"Son of Andrew" originally signified a devotee of the patron saint of Scotland, St Andrew>. It was the 8th most frequent surname at the General Register Office> in 1995. Andrew is also a popular forename in Scotland. Unsurprisingly, "Anderson" is more frequent in the south and central Scotland and "MacAndrew" in the Highlands.
But a family in Islay> named Macillandrais took the Lowland version Anderson, making life confusing for genealogists. The names are spread around Scotland and so there is no recognised "clan territory". However a group of MacAndrews were said to have originated in Moidart and moved to Badenoch around 1400.
The MacAndrews were associated with the MacDonnells of Glengarry and sometimes wear that tartan. However, the clan has been a sept of Clan Chattan since the 15th century.
An early appearance of the name was David le fitz Andreu who was a burgess in Peebles in the Scottish Borders, in the 13th century. A member of the MacAndrew Clan, Iain Beg MacAindrea, is reputed to have pursued a raiding party from Lochaber> in 1670 and killed most of them with his longbow.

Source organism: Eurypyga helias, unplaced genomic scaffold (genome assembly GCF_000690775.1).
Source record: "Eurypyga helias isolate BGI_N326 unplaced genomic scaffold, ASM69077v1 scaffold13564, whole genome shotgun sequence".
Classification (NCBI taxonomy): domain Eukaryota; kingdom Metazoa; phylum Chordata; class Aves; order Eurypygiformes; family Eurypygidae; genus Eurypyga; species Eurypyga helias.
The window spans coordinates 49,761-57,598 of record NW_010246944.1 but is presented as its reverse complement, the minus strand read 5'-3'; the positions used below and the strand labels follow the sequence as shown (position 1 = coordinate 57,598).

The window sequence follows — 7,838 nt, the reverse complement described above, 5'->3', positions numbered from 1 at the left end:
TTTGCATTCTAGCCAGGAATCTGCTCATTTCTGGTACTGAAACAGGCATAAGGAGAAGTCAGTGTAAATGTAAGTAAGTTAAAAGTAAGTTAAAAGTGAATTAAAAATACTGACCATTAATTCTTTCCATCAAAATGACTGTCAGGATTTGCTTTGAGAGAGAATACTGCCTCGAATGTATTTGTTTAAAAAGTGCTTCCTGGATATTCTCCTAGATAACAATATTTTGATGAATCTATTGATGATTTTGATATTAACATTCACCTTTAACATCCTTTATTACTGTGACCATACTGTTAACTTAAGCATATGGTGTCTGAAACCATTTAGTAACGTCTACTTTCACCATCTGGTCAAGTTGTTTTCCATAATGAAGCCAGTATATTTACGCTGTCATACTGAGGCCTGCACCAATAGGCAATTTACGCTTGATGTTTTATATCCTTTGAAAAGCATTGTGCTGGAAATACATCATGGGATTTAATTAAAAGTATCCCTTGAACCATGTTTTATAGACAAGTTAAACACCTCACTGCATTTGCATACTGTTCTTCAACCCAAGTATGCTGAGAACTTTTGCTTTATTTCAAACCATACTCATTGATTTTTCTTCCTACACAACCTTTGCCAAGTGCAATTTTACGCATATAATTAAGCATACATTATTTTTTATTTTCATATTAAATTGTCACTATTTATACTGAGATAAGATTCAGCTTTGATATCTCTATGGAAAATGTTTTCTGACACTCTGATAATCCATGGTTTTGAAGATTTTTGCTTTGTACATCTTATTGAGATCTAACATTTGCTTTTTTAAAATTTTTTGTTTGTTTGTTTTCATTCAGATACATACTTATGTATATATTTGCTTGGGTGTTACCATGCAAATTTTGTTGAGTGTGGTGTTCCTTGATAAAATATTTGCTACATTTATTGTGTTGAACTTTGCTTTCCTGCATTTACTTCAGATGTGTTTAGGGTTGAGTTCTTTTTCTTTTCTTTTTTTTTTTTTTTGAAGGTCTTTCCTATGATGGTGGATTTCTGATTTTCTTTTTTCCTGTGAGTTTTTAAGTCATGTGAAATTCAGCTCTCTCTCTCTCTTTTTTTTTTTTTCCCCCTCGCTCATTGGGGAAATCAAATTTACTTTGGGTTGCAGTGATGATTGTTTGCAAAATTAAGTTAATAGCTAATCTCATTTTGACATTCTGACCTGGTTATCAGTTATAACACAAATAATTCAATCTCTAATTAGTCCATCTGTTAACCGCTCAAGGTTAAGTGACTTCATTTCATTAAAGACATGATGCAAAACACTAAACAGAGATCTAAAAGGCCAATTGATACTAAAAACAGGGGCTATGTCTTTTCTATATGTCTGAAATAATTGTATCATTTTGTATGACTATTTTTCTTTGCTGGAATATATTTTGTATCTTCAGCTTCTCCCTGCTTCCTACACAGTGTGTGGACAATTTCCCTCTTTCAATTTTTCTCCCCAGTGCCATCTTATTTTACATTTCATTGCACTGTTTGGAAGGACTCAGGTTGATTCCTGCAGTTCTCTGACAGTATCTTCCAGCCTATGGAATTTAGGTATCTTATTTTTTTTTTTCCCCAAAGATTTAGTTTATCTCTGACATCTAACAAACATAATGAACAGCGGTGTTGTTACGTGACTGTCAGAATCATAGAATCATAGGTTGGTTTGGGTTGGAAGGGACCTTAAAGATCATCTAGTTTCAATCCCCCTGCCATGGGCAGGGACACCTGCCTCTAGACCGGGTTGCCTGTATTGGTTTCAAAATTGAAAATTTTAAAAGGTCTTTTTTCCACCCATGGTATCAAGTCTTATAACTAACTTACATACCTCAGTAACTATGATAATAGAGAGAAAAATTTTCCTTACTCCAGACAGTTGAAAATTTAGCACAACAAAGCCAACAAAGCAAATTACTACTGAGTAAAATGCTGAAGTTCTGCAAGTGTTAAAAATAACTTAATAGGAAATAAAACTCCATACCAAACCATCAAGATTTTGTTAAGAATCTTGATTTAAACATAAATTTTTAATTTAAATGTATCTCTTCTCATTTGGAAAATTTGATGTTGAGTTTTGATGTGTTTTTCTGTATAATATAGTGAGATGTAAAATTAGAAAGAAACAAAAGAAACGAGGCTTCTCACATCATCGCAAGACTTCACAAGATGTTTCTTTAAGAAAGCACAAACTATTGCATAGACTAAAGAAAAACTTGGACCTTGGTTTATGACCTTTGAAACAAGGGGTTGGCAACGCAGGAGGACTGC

Andrew Anderson introduced printing to Glasgow in 1638 and was encouraged to move to Edinburgh to become the King's printer for Scotland in 1671.
Andersons from Dovehill have been traced back to 1540 and a John Anderson (1636-1710) from Dovehill was Lord Provost of Glasgow eight times. But he was not always fortunate - he invested 1,000 pounds in the disastrous Darien (Panama) scheme in 1696.
John Anderson, a Professor of Oriental Languages at Glasgow University> in 1756 then became Professor of Natural Philosophy four years later. A bequest from him founded Anderson's College which became the Glasgow College of Technology and subsequently Strathclyde University>.
The clan tartan (illustrated) is unique in having seven colours (all the others have six or less).
The motto of the Clan Anderson is "Stand Sure" and the clan is a sept of clan MacIntosh.
There are Web sites giving information on the Andersons here> and here.
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